Getting Started with Laravel on Heroku
Last updated 15 November 2017
Table of Contents
- PHP (and ideally some Laravel) knowledge.
- A Heroku user account. Signup is free and instant.
- Familiarity with the getting Started with PHP on Heroku guide, with PHP, Composer and the Heroku CLI installed on your computer.
Creating a Laravel application
The application in this tutorial is based on the Laravel Installation guide. It’s worth a read before following the instructions in this article.
Installing a new Laravel project
composer create-project command is one of the ways you can bootstrap a new project based on the laravel/laravel standard application skeleton. The command below sets it up in a directory named
hello_laravel_heroku using the latest version of the framework.
After downloading an extensive number of dependencies and running a few hooks, Composer will have set up a fully functional project in the directory you specified, so you can
cd to it.
$ composer create-project laravel/laravel --prefer-dist hello_laravel_heroku Installing laravel/laravel (v5.1.11) - Installing laravel/laravel (v5.1.11) Downloading: 100% Created project in hello_laravel_heroku ... ... $ cd hello_laravel_heroku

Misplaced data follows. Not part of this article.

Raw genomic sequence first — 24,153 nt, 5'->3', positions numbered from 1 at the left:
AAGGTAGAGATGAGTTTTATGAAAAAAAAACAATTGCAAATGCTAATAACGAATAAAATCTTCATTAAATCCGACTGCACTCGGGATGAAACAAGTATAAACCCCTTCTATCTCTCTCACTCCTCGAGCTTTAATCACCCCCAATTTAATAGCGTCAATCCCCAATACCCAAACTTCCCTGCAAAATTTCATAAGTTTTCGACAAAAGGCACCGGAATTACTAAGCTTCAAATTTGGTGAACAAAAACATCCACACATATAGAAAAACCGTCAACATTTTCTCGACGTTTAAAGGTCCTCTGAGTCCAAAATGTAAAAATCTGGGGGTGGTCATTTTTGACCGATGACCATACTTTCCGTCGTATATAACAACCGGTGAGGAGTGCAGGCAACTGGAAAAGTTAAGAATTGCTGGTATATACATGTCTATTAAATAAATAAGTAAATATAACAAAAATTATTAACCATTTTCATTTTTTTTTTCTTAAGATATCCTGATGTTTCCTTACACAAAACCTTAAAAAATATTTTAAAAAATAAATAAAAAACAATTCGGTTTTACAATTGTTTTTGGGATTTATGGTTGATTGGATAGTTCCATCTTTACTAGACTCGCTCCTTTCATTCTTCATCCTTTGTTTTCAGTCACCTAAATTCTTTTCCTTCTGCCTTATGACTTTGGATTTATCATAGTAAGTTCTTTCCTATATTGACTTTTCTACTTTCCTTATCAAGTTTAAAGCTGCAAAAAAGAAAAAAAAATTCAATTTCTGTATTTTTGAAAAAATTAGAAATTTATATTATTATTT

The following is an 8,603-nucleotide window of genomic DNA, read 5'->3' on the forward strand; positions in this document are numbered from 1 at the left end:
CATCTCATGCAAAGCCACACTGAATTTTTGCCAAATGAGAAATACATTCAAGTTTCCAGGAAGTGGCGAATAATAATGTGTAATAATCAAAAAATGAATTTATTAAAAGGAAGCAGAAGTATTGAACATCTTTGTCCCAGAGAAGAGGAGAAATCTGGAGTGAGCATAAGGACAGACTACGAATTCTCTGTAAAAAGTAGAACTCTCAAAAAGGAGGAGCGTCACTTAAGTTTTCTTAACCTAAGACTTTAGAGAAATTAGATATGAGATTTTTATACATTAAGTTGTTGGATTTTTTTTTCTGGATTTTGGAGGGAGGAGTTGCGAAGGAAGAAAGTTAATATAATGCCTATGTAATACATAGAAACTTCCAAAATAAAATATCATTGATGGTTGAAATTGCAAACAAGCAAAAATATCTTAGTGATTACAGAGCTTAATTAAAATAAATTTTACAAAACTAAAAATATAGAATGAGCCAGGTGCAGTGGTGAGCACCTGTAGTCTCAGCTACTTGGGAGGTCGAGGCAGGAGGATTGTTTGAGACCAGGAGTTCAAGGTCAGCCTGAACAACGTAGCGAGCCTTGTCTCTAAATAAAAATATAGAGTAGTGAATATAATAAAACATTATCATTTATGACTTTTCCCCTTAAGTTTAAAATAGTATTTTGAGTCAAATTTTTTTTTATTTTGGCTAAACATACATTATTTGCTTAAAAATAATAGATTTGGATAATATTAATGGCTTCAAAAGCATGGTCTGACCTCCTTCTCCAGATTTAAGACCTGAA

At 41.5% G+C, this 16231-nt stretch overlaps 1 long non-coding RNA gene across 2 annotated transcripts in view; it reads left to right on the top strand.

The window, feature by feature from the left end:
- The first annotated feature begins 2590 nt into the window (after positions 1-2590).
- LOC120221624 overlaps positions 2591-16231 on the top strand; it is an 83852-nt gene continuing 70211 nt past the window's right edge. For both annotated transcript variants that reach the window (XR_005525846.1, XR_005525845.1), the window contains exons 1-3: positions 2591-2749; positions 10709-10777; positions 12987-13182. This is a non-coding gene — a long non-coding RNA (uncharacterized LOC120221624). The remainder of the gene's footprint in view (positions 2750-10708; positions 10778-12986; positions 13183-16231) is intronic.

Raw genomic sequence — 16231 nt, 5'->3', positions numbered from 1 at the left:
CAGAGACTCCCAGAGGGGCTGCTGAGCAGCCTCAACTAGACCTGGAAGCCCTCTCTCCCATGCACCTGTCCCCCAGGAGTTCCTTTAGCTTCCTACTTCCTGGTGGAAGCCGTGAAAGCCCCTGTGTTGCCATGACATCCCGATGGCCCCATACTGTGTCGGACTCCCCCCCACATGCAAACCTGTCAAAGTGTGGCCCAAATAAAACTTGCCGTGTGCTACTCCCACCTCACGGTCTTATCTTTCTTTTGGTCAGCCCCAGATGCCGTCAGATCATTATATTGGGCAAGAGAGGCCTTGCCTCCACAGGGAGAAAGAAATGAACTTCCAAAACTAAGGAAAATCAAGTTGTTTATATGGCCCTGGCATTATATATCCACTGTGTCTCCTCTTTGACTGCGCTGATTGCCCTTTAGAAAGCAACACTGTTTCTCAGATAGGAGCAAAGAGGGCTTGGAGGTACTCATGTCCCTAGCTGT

Initializing a Git repository
It’s now time to initialize a Git repository and commit the current state:
$ git init Initialized empty Git repository in ~/hello_laravel_heroku/.git/ $ git add . $ git commit -m "new laravel project" [master (root-commit) 6ae139d] new laravel project 76 files changed, 5458 insertions(+) ...
Deploying to Heroku
To deploy your application to Heroku, you must first create a
Procfile, which tells Heroku what command to use to launch the web server with the correct settings. After you’ve done that, you’re going to create an application instance on Heroku, configure some Laravel environment variables, and then simply
git push to deploy your code!
By default, Heroku will launch an Apache web server together with PHP to serve applications from the root directory of the project.
However, your application’s document root is the
public/ subdirectory, so you need to create a
Procfile that configures the correct document root:
$ echo web: vendor/bin/heroku-php-apache2 public/ > Procfile $ git add . $ git commit -m "Procfile for Heroku" [master 1eb2be6] Procfile for Heroku 1 file changed, 1 insertion(+) create mode 100644 Procfile
Creating a new application on Heroku
To create a new Heroku application that you can push to, use the
heroku create command:
$ heroku create Creating mighty-hamlet-1982... done, stack is cedar-14 http://mighty-hamlet-1982.herokuapp.com/ | firstname.lastname@example.org:mighty-hamlet-1982.git Git remote heroku added
As you can see, a random name was automatically chosen for your application (in the example above, it’s
You are now almost ready to deploy the application. Follow the next section to ensure your Laravel app runs with the correct configuration.
Setting a Laravel encryption key
The application’s encryption key is used by Laravel to encrypt user sessions and other information. Its value will be read from the
APP_KEY environment variable.